A client may support multiple users, potentially with different domains, or a single user utilizing different domains for different services. The means to choose and extract the domain name may be different based on the type of identifier, service being used, etc., which are outside the scope of this document.
Once the TURN discovery procedure has retrieved domain names, the resolution mechanism described in [RFC5928] is followed. An S-NAPTR lookup with the 'RELAY' application service and the desired protocol tag is made to obtain the information necessary to connect to the authoritative TURN server within the given domain.
If no TURN-specific S-NAPTR records can be retrieved, the discovery procedure fails for this domain name (and the corresponding interface and IP protocol version). If more domain names are known, the discovery procedure may perform the corresponding S-NAPTR lookups immediately. However, before retrying a lookup that has failed, a client must wait a time period that is appropriate for the encountered error (NXDOMAIN, timeout, etc.).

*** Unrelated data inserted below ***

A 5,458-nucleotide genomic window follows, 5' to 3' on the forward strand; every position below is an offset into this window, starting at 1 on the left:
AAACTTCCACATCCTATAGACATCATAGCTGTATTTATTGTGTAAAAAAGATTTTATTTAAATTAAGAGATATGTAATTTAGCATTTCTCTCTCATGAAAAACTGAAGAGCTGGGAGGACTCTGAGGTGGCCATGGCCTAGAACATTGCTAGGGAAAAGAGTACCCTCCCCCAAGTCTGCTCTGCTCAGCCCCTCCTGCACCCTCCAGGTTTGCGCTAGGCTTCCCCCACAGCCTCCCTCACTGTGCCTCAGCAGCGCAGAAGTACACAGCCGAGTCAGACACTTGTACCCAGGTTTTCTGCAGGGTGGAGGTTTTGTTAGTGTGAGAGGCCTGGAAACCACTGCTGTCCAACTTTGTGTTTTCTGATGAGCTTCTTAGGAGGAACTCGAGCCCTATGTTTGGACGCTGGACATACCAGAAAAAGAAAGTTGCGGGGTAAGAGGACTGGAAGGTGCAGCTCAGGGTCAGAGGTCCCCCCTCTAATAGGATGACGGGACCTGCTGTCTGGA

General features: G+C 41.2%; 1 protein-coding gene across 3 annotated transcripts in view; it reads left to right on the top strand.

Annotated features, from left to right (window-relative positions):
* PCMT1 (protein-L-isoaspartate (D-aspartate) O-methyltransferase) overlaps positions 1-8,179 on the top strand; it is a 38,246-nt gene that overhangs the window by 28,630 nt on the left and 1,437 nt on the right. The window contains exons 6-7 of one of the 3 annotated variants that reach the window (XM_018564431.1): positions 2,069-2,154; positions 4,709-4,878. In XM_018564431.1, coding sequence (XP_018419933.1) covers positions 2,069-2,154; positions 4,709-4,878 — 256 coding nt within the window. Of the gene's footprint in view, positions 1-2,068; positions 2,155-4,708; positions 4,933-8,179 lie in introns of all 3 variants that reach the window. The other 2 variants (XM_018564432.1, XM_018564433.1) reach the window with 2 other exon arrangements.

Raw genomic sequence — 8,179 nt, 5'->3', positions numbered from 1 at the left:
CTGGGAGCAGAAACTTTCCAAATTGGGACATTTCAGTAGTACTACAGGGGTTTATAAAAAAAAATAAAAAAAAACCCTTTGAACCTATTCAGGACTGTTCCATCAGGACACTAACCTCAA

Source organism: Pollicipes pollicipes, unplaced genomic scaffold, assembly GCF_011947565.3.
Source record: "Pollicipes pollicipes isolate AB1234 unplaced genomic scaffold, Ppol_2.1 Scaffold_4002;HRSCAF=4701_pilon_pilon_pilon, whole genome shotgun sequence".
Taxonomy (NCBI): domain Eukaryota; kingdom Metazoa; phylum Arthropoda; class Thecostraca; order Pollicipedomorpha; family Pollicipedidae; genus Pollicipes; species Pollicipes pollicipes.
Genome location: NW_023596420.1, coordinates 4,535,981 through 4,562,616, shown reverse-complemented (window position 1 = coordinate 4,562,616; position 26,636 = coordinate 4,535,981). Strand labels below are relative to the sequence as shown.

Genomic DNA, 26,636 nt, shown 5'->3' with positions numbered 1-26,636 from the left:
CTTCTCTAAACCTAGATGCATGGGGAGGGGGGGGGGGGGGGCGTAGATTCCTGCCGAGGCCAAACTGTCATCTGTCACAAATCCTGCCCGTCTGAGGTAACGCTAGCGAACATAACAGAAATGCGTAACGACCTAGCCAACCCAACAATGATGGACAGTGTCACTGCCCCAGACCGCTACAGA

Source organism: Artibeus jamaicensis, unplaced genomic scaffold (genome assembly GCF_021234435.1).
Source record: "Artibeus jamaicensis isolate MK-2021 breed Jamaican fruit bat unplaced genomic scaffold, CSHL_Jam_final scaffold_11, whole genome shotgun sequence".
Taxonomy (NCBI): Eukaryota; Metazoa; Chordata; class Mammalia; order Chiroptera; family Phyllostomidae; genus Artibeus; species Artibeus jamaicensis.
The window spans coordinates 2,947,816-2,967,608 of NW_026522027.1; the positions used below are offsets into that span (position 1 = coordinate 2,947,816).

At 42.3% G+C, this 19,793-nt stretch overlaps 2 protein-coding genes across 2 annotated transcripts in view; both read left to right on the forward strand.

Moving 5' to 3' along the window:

DNS-based Service Discovery (DNS-SD) [RFC6763] and Multicast DNS (mDNS) [RFC6762] provide generic solutions for discovering services available in a local network. DNS-SD/mDNS define a set of naming rules for certain DNS record types that they use for advertising and discovering services.
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Section 4.1 of [RFC6763] specifies that a service instance name in DNS-SD has the following structure:
<Instance> . <Service> . <Domain>